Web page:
But there is some authority for the spelling catchpole ; for a law-officer when going to arrest formerly carried with him a pole with a barbarous apparatus at the end for catching his victim ; the apparatus was readily slipped round the neck, and strong springs immediately tightened it, so that the prisoner was garrotted. See Chambers's Book of Days,

vol. ii, p. 365. 23. 2 Cor. xi, 23. 24. 'I will magnify my apostleship.' He alludes to Rom. xi, 13,

where the words in our version are : Inasmuch as I am the apostle of the Gentiles, I magnify mine office.'



I. Praise is a mere reflection of virtue : 1. Therefore it is modified by the character of the one who

praises. 2. Thus the praise of 'common people' is often worthless,

because they

(a.) Praise highly the lowest virtues.
(6.) Wonder at ordinary virtues.

(c.) Cannot understand the highest virtues. II. Praise being a suspicious thing, it is well to notice its marks :

1. Praises from flattery are

(a.) Ordinary.
(6.) Cunning

(c.) Impudent.
2. Praises from real respect may be instructive to the person

praised. 3. Praises from malice are often ruinous. 4. Self-praise is indecent, but praise of one's office often has

'good grace.'


LIV.—OF VAIN GLORY. (1612.) It was prettily devised of Æsop,--the fly sat upon the axle-tree of the chariot-wheel, and said, 'What a dust do I raise !'' So are there some vain persons, that, whatsoever goeth alone, or moveth upon greater means, if they have





never so little hand in it, they think it is they that carry it. 4

They that are gloriousó must needs be factious; for all bravery stands upon comparisons. They must needs be violent to make good their own vaunts; neither can they be secret, and therefore not effectual ;7 but according to the French proverb, "Beaucoup de bruit, peu de fruit ; '-'much bruit,8 little fruit.'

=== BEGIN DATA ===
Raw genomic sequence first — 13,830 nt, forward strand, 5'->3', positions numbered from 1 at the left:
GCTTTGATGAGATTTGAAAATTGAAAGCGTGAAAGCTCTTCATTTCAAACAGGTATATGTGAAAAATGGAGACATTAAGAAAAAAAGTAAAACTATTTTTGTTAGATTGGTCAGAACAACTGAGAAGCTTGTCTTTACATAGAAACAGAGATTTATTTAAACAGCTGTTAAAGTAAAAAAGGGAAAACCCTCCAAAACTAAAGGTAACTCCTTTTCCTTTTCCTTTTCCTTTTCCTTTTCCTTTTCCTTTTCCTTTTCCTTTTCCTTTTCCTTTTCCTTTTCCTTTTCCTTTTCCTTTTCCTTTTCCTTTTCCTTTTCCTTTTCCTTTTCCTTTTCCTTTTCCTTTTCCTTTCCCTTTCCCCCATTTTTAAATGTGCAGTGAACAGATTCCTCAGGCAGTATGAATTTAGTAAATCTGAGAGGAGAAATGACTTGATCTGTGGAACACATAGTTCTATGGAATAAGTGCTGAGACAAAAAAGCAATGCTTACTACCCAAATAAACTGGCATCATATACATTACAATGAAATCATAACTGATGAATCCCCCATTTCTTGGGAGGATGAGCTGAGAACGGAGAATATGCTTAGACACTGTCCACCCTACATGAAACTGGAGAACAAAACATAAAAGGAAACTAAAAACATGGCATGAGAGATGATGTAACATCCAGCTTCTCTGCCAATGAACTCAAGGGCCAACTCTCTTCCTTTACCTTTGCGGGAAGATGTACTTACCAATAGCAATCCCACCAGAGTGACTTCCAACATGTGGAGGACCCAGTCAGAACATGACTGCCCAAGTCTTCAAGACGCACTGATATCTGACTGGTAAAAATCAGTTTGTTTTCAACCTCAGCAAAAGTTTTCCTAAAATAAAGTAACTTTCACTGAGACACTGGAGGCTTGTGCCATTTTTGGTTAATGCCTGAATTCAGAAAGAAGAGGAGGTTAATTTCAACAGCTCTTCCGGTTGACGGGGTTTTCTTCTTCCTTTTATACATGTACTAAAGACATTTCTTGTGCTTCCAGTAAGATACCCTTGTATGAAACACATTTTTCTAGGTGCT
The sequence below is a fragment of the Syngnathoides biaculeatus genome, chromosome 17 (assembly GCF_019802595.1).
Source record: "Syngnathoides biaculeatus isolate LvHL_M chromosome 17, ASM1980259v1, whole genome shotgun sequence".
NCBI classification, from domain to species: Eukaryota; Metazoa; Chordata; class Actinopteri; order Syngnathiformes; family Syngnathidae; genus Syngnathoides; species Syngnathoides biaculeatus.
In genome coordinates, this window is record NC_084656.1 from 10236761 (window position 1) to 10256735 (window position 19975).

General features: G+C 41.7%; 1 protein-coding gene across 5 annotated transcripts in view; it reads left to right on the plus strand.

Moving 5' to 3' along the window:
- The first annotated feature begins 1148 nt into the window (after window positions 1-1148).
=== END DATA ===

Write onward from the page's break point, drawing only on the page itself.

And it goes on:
Yet, certainly, there is use of this quality in civil 9 affairs : where there is an opinion 10 and fame to be created, either of Virtue or greatness, these men are good trumpeters. Again, as Titus Livius noteth, in the case of Antiochus and the Ætolians, 11 there are sometimes great effects of cross lies; as if a man that negotiates between two princes, to draw them to join in a war against the third, doth extol the forces of either of them above measure, the one to the other : and sometimes he that deals between man and man, raiseth his own credit with both, by pretending greater interest 13 than he hath in either; and in these, and the like kinds, it often falls out, that somewhat is produced of nothing; for lies are sufficient to breed opinion, and opinion brings on substance.

In Military Commanders and Soldiers, Vain Glory is an essential point; for as iron sharpens iron, so by glory, one courage sharpeneth another. In cases of great enterprise upon charge and adventure, 14 a composition 15 of glorious natures doth put life into business; and those that are of solid and sober natures, have more of the ballast than of the sail. In fame of learning, the flight will be slow without some feathers of ostentation : .Qui de contemnenda glorid libros scribunt, nomen suum inscribunt.'16 Socrates, Aristotle, Galen, 17 were men full of ostentation : certainly, Vain Glory helpeth to perpetuate a man's

's memory; and Virtue was never so beholden to human nature, as it received his due at the second hand.18 Neither had the Fame of Cicero, Seneca, Plinius Secundus,19 borne her 20 age so well if it had not been joined with some vanity in themselves; like unto varnish, that makes seelings 21 not only shine, but last.